(5.) Hanumunthadu D, Ilginis T, Restori M, Sagoo M, Tufail A, Balaggan KS, Patel PJ. Spectral-domain Optical Coherence Tomography Retinal and Choroidal Thickness Metric Repeatability in Age-related Macular Degeneration. Am J Ophthalmol. 2016;166:154-161.
Response from the Authors
We are happy to receive a letter concerning our study about corneal, scleral, choroidal, and foveal thickness in patients with rheumatoid arthritis (RA) and we thank Li and Tan for their positive contributions to our study.
In our study we used the single-slice manual segmentation technique around the fovea; however, rheumatoid arthritis is a systemic disease and systemic diseases may affect not only the macula, but all retinal and choroidal vascular structures. Perhaps in the near future, newly developed devices may enable wide-field automated choroidal measurements, thus providing a better understanding of the topographic variations of the three-dimensional vascular structure of the choroid.
For scleral measurements we used time domain optical coherence tomography (OCT) with a 45-degree temporal gaze at one point, but laser penetration of the sclera was significantly lower than retina or choroid, which affects resolution of the uvea-scleral junctional image. However, using swept source anterior segment OCT provides much better image quality and the combination of ultrasound biomicroscopy at multiple points may yield higher quality images and data. (1,2)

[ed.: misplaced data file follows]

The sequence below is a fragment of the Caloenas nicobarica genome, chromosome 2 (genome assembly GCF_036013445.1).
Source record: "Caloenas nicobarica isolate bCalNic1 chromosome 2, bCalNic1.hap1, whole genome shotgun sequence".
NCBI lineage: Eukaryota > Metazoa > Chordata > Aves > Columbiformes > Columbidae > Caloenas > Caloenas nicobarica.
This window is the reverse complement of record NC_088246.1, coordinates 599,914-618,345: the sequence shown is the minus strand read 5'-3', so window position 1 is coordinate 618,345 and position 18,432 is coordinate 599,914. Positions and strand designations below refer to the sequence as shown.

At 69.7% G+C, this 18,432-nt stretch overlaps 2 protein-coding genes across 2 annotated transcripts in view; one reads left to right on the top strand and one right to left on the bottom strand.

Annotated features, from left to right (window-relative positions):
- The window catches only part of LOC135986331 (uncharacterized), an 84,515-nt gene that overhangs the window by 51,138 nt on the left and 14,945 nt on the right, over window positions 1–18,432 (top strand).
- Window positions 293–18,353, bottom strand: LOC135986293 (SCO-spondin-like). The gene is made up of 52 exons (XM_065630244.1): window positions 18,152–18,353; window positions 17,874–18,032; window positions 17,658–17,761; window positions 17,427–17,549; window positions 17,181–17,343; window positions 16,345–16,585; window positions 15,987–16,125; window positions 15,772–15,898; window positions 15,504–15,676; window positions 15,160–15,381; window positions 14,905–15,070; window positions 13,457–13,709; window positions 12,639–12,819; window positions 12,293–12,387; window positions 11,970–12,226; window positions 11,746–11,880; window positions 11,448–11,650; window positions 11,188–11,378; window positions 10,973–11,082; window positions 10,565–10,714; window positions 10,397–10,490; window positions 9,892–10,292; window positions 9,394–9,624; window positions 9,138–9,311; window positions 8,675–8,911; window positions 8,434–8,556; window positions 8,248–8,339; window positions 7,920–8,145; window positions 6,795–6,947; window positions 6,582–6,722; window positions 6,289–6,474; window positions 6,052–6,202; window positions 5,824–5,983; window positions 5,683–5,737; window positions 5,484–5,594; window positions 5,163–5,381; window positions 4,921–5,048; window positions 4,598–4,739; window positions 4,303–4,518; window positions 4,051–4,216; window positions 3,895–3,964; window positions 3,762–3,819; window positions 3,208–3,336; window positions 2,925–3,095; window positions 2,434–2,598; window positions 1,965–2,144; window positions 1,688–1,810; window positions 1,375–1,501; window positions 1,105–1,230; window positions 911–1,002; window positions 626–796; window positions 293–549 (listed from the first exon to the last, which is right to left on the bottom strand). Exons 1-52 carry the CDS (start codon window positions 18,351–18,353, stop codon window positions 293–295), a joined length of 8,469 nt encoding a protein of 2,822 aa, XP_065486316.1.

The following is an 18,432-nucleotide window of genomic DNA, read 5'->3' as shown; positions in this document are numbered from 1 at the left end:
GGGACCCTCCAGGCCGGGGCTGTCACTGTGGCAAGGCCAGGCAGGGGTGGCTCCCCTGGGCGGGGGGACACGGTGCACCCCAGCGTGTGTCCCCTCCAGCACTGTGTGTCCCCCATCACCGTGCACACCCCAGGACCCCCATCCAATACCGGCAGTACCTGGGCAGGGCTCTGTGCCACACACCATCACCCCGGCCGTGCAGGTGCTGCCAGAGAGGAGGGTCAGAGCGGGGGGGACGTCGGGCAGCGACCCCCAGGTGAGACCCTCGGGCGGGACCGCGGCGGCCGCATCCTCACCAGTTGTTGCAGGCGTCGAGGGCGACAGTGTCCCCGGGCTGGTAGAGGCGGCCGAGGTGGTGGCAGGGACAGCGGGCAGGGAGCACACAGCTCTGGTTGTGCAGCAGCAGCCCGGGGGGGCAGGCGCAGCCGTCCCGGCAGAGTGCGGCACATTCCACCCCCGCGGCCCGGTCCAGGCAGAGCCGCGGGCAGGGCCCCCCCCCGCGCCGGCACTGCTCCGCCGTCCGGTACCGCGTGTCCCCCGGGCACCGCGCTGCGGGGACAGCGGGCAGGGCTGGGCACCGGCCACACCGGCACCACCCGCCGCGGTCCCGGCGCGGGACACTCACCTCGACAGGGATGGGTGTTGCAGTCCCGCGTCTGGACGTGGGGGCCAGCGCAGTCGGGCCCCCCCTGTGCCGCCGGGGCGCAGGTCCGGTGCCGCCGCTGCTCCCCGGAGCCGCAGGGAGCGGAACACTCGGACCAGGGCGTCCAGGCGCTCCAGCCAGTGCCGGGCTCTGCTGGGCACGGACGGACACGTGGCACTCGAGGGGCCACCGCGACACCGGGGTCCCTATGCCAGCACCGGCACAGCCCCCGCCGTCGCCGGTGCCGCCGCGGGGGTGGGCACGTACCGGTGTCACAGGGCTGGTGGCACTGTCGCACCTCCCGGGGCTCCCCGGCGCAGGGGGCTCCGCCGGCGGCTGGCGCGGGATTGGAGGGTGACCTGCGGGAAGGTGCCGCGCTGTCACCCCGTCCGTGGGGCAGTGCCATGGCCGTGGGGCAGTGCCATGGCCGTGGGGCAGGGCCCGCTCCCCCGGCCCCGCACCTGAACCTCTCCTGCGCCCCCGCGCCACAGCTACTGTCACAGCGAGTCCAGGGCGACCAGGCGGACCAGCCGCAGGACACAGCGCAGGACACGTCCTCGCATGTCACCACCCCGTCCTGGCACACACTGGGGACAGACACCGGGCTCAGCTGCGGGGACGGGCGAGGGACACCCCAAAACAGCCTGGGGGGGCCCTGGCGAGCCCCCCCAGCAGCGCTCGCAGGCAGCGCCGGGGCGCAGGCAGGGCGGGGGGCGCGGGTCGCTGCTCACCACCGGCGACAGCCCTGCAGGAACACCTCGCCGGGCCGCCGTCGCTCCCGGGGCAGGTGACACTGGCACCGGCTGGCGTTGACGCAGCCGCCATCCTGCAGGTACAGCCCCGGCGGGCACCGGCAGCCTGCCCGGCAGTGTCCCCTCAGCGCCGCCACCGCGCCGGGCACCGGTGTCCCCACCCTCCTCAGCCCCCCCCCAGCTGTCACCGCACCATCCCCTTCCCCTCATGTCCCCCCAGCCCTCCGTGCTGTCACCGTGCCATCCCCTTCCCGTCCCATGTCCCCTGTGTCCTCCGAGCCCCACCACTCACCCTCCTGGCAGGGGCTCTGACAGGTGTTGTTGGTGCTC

We concur with Li and Tan regarding automatic segmentation in retinal thickness measurements. The central macula can now be evaluated using OCT automated segmentation mapping, similar to retinal measurements, and choroidal thickness can also be measured with Early Treatment Diabetic Retinopathy Study subfield segmentations. (3) However, using the line-field or wide-field modalities of swept source OCT may also better evaluate the anatomical structures of the choroid and retina in future studies. (4,5)
Onur Gokmen, Ahmet Akman, Sirel Gur Gungor
(1.) Han JY, Lee DC, Lee SY. Horizontal Extraocular Muscle and Scleral Anatomy in Children: A Swept-Source Anterior Segment Optical Coherence Tomography Study. Korean J Ophthalmol. 2018;32:83-88.
(2.) Oliveira C, Tello C, Liebmann J, Ritch R. Central corneal thickness is not related to anterior scleral thickness or axial length. J Glaucoma. 2006;15:190-194.
(3.) Tan CS, Cheong KX, Lim LW, Li KZ. Topographic variation of choroidal and retinal thicknesses at the macula in healthy adults. Br J Ophthalmol. 2014;98:339-344.
(4.) Fechtig DJ, Grajciar B, Schmoll T, Blatter C, Werkmeister RM, Drexler W, Leitgeb RA. Line-field parallel swept source MHz OCT for structural and functional retinal imaging. Biomed Opt Express. 2015;6:716-735.
(5.) Hong EH, Shin YU, Kang MH, Cho H, Seong M. Wide scan imaging with swept-source optical coherent tomography for glaucoma diagnosis. PLoS One. 2018;13:e0195040.
[iD] Kelvin Z. Li, [iD] Colin S. Tan
National Health Group Eye Institute, Tan Tock Seng Hospital, Singapore
Address for Correspondence: Colin S. Tan MD, National Health Group Eye Institute, Tan Tock Seng Hospital, Singapore
Phone: +65 63577726 E-mail: Colintan_eye@yahoo.com.sg ORCID-ID: orcid.org/0000-0003-3088-5690
Received: 22.05.2018 Accepted: 31.08.2018
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|Author:||Li, Kelvin Z.; Tan, Colin S.|
|Publication:||Turkish Journal of Ophthalmology|
|Article Type:||Letter to the editor|
|Date:||Nov 1, 2018|